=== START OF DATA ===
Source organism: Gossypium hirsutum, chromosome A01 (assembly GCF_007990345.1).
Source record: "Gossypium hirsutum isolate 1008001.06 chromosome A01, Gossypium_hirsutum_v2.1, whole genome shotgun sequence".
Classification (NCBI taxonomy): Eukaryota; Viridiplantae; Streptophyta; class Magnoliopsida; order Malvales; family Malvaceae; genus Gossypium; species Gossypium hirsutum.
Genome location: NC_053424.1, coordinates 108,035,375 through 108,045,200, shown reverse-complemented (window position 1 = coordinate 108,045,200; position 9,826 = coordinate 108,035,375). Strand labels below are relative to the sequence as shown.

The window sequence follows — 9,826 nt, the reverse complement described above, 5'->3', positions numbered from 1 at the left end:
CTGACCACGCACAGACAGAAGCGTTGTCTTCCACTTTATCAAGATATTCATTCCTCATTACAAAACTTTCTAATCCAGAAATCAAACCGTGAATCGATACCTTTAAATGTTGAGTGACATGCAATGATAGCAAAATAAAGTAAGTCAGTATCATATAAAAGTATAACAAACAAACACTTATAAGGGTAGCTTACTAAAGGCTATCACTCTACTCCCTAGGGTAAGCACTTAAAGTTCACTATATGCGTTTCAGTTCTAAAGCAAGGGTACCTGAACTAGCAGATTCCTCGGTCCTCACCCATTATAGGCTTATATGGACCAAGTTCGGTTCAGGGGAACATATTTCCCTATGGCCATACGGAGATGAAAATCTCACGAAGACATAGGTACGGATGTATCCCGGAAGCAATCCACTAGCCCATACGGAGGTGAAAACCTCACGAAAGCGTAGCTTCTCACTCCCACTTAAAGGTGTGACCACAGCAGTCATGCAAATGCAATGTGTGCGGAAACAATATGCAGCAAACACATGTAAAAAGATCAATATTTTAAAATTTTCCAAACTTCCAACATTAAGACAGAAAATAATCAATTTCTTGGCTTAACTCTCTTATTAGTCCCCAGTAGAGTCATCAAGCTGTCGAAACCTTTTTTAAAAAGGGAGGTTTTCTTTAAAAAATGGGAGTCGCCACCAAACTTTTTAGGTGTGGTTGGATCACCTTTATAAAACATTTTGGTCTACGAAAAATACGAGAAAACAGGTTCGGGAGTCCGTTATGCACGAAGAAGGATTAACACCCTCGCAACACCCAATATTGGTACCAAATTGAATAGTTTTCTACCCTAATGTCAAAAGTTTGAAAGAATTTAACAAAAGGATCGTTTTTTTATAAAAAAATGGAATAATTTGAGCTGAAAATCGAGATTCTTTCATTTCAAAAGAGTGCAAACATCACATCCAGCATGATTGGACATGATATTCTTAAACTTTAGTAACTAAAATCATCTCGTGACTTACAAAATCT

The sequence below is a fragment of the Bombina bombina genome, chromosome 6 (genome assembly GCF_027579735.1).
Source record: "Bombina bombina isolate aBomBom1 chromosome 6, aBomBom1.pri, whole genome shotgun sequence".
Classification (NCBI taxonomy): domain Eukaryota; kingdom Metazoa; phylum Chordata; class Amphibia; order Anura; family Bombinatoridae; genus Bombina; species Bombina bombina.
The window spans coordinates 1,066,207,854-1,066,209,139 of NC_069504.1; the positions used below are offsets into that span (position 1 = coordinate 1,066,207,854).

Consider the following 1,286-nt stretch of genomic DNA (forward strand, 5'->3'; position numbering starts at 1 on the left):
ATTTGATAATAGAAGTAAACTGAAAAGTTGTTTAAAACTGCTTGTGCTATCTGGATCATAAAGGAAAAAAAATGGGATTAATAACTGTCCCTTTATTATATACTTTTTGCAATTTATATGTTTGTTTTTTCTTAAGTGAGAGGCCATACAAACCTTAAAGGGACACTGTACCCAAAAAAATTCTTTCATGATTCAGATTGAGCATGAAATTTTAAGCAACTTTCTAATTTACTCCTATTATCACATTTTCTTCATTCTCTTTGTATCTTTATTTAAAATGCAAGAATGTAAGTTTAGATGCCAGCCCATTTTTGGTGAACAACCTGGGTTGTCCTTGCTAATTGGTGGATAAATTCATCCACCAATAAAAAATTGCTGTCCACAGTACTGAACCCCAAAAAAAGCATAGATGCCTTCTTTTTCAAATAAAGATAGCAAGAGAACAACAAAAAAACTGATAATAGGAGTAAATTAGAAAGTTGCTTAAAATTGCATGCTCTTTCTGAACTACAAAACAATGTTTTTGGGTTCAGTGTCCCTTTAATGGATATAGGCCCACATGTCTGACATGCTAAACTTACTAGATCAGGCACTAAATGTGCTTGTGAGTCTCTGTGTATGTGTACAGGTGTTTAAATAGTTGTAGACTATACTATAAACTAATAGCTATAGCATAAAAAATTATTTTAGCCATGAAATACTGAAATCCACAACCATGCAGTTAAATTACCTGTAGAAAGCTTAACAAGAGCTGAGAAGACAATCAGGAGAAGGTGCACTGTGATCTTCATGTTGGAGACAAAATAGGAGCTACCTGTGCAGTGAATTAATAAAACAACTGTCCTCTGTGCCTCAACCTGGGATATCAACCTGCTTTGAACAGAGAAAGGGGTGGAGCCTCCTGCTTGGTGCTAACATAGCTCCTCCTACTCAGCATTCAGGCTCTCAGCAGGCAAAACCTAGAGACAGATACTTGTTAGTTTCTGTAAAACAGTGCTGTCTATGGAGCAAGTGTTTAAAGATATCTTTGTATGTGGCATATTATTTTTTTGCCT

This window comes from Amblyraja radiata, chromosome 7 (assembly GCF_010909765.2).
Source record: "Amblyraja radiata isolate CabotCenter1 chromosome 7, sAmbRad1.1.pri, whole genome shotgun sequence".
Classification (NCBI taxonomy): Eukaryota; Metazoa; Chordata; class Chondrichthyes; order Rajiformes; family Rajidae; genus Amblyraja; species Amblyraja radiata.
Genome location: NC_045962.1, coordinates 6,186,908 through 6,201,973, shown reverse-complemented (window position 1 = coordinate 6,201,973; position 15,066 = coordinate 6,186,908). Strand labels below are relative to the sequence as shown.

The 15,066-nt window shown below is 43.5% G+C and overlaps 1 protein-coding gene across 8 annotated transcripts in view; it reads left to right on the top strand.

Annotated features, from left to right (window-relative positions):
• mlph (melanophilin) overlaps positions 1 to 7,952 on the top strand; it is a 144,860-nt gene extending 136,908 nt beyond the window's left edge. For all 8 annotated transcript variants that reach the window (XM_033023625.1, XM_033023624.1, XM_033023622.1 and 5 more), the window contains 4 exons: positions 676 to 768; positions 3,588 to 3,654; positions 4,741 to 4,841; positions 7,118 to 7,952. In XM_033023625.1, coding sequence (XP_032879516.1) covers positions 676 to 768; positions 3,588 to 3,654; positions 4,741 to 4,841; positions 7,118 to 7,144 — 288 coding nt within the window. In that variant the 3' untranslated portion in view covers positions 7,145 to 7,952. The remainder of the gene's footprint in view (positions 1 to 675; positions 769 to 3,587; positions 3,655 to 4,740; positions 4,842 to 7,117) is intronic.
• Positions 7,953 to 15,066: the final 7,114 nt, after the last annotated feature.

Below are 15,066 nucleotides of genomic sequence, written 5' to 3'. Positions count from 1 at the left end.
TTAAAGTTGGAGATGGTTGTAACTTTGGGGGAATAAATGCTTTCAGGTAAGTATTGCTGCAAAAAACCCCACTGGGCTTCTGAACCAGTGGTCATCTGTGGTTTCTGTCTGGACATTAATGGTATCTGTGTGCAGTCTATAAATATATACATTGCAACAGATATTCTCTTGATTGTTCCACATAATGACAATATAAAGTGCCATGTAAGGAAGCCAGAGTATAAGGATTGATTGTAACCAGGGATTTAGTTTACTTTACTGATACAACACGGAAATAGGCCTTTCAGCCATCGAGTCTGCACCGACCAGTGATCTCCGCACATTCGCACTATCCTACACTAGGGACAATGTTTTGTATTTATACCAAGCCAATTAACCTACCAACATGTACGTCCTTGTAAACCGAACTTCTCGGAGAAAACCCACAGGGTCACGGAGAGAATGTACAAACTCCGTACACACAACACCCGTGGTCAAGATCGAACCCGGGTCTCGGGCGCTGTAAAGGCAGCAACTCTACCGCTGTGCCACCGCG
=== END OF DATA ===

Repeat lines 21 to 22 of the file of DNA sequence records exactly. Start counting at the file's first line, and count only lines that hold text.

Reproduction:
Below are 15,066 nucleotides of genomic sequence, written 5' to 3'. Positions count from 1 at the left end.
TTAAAGTTGGAGATGGTTGTAACTTTGGGGGAATAAATGCTTTCAGGTAAGTATTGCTGCAAAAAACCCCACTGGGCTTCTGAACCAGTGGTCATCTGTGGTTTCTGTCTGGACATTAATGGTATCTGTGTGCAGTCTATAAATATATACATTGCAACAGATATTCTCTTGATTGTTCCACATAATGACAATATAAAGTGCCATGTAAGGAAGCCAGAGTATAAGGATTGATTGTAACCAGGGATTTAGTTTACTTTACTGATACAACACGGAAATAGGCCTTTCAGCCATCGAGTCTGCACCGACCAGTGATCTCCGCACATTCGCACTATCCTACACTAGGGACAATGTTTTGTATTTATACCAAGCCAATTAACCTACCAACATGTACGTCCTTGTAAACCGAACTTCTCGGAGAAAACCCACAGGGTCACGGAGAGAATGTACAAACTCCGTACACACAACACCCGTGGTCAAGATCGAACCCGGGTCTCGGGCGCTGTAAAGGCAGCAACTCTACCGCTGTGCCACCGCG